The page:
(2) Where such a notice is issued to any person, it shall be the duty of that person to comply with the terms of the notice.
(3) Where such person complies and continues to comply with the notice, he shall not be arrested in respect of the offence referred to in the notice unless, for reasons to be recorded, the police officer is of the opinion that he ought to be arrested.
(4) Where such person, at any time, fails to comply with the terms of the notice or is unwilling to identify himself, the police officer may, subject to such orders as may have been passed by a competent court in this behalf, arrest him for the offence mentioned in the notice.”
The aforesaid provision makes it clear that in all cases where the arrest of a person is not required under Section 41(1) CrPC, the police officer is required to issue notice directing the accused to appear before him at a specified place and time. Law obliges such an accused to appear before the police officer and it further mandates that if such an accused complies with the terms of notice he shall not be arrested, unless for reasons to be recorded, the police officer is of the opinion that the arrest is necessary. At this stage also, the condition precedent for arrest as envisaged under Section 41 CrPC has to be complied and shall be subject to the same scrutiny by the Magistrate as aforesaid.
10. We are of the opinion that if the provisions of Section 41 CrPC which authorises the police officer to arrest an accused without an order from a Magistrate and without a warrant are scrupulously enforced, the wrong committed by the police officers intentionally or unwittingly would be reversed and the number of cases which come to the Court for grant of anticipatory bail will substantially reduce. We would like to emphasise that the practice of mechanically reproducing in the case diary all or most of the reasons contained in Section 41 CrPC for effecting arrest be discouraged and discontinued.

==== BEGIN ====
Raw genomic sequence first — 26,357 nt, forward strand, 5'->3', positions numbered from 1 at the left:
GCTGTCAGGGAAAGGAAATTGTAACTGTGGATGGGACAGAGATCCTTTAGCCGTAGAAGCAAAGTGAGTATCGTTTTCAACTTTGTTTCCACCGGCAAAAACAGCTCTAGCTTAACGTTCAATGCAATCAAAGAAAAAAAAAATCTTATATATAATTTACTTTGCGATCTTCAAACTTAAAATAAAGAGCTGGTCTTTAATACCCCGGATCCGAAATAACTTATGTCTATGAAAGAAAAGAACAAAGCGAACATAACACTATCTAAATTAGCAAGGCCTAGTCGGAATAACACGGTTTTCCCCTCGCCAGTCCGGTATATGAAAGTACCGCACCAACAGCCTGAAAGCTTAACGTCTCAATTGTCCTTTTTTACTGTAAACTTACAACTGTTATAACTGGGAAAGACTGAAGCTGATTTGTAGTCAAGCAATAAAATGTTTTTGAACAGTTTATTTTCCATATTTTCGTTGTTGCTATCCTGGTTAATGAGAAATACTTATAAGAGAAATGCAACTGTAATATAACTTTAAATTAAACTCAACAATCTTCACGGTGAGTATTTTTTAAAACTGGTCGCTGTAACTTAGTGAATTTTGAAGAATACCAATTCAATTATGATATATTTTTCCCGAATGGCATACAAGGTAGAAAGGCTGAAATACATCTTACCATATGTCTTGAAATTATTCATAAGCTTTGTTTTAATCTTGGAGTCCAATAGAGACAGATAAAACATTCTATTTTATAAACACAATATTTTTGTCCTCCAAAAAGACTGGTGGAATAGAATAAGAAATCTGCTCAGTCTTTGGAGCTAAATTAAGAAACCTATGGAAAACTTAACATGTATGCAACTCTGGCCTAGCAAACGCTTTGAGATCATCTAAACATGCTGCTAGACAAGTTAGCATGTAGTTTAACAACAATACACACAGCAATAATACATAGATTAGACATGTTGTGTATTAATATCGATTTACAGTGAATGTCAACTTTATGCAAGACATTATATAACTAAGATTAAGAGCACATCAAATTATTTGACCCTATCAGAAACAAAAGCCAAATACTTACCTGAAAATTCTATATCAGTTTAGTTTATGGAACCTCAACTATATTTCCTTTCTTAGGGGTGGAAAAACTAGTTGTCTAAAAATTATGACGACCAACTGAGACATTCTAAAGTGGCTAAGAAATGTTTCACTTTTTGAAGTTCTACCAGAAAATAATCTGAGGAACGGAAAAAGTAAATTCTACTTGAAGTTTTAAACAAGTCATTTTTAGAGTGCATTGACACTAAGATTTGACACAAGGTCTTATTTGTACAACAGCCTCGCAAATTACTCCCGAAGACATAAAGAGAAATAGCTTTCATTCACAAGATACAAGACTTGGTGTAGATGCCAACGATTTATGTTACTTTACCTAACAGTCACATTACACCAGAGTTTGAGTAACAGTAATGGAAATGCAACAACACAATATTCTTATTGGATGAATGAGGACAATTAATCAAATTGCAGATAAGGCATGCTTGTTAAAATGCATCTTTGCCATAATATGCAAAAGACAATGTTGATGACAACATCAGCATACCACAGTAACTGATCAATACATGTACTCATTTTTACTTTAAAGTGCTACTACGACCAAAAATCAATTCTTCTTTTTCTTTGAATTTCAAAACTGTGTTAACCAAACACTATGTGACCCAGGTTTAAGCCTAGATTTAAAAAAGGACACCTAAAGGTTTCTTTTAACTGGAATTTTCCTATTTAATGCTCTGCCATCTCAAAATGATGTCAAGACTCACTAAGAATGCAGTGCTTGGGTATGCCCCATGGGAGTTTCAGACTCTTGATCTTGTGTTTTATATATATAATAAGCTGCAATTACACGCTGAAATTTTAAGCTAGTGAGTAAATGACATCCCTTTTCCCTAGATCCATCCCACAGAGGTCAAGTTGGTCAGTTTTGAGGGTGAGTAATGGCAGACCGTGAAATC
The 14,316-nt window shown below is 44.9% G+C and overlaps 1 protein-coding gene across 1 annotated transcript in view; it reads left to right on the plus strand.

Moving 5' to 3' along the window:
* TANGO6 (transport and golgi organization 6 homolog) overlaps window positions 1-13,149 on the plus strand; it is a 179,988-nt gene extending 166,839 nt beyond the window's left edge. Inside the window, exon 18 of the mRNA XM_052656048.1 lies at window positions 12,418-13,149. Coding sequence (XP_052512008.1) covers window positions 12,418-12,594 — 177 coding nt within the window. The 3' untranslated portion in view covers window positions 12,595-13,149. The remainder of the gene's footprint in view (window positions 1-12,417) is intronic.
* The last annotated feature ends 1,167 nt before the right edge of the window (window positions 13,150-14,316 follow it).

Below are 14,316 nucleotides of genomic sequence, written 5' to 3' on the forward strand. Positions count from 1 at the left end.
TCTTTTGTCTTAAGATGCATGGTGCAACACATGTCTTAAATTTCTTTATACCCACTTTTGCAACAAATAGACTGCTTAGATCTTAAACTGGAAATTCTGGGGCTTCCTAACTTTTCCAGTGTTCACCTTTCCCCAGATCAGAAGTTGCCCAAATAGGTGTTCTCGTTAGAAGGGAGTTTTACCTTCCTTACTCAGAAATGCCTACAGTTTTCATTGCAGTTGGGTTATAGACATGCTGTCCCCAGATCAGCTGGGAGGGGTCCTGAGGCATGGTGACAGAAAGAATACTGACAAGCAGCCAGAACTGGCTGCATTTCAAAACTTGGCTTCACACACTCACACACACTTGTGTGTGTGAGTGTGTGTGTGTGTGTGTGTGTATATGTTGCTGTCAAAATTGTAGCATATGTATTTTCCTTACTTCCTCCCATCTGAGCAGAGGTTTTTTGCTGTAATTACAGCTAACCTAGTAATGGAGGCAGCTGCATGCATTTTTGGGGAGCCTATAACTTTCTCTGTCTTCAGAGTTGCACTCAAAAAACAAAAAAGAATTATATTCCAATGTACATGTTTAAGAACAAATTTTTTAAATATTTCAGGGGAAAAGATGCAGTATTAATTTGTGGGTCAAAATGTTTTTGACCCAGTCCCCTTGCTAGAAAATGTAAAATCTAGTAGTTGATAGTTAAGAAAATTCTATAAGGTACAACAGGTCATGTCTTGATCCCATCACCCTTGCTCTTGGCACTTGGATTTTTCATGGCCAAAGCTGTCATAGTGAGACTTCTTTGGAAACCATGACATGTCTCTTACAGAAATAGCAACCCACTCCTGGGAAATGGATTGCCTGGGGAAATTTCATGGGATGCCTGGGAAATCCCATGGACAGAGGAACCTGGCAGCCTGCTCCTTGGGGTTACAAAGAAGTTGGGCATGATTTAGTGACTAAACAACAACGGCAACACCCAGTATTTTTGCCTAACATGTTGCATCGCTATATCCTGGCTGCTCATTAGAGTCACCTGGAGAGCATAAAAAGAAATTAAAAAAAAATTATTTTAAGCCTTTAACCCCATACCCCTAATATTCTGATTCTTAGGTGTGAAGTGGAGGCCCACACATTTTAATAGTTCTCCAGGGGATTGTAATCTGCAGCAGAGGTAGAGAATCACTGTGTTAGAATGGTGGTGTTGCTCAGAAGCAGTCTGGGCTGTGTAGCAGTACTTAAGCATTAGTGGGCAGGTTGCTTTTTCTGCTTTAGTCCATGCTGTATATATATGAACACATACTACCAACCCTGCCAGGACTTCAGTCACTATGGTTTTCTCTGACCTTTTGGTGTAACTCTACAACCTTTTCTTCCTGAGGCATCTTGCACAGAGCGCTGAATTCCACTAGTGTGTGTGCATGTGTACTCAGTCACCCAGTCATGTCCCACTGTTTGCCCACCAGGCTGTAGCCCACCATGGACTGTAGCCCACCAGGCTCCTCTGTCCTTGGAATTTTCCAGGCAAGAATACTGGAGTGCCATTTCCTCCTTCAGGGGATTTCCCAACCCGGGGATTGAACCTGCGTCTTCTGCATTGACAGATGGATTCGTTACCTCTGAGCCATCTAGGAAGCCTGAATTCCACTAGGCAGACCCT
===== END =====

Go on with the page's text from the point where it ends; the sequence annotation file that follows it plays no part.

11. Our endeavour in this judgment is to ensure that police officers do not arrest the accused unnecessarily and Magistrate do not authorise detention casually and mechanically. In order to ensure what we have observed above, we give the following directions:
11.1. All the State Governments to instruct its police officers not to automatically arrest when a case under Section 498-A IPC is registered but to satisfy themselves about the necessity for arrest under the parameters laid down above flowing from Section 41 CrPC;
11.2. All police officers be provided with a check list containing specified sub-clauses under Section 41(1)(b)(ii);
11.3. The police officer shall forward the check list duly filled and furnish the reasons and materials which necessitated the arrest, while forwarding/producing the accused before the Magistrate for further detention;
11.4. The Magistrate while authorising detention of the accused shall peruse the report furnished by the police officer in terms aforesaid and only after recording its satisfaction, the Magistrate will authorise detention;
11.5. The decision not to arrest an accused, be forwarded to the Magistrate within two weeks from the date of the institution of the case with a copy to the Magistrate which may be extended by the Superintendent of Police of the district for the reasons to be recorded in writing;
11.6. Notice of appearance in terms of Section 41-A CrPC be served on the accused within two weeks from the date of institution of the case, which may be extended by the Superintendent of Police of the district for the reasons to be recorded in writing;
11.7. Failure to comply with the directions aforesaid shall apart from rendering the police officers concerned liable for departmental action, they shall also be liable to be punished for contempt of court to be instituted before the High Court having territorial jurisdiction.
Mr. Rishad Murtaza
Advocate, Allahabad High Court at Lucknow
With the Assistance of Advocates Aishwarya Mishra and Ali Jafar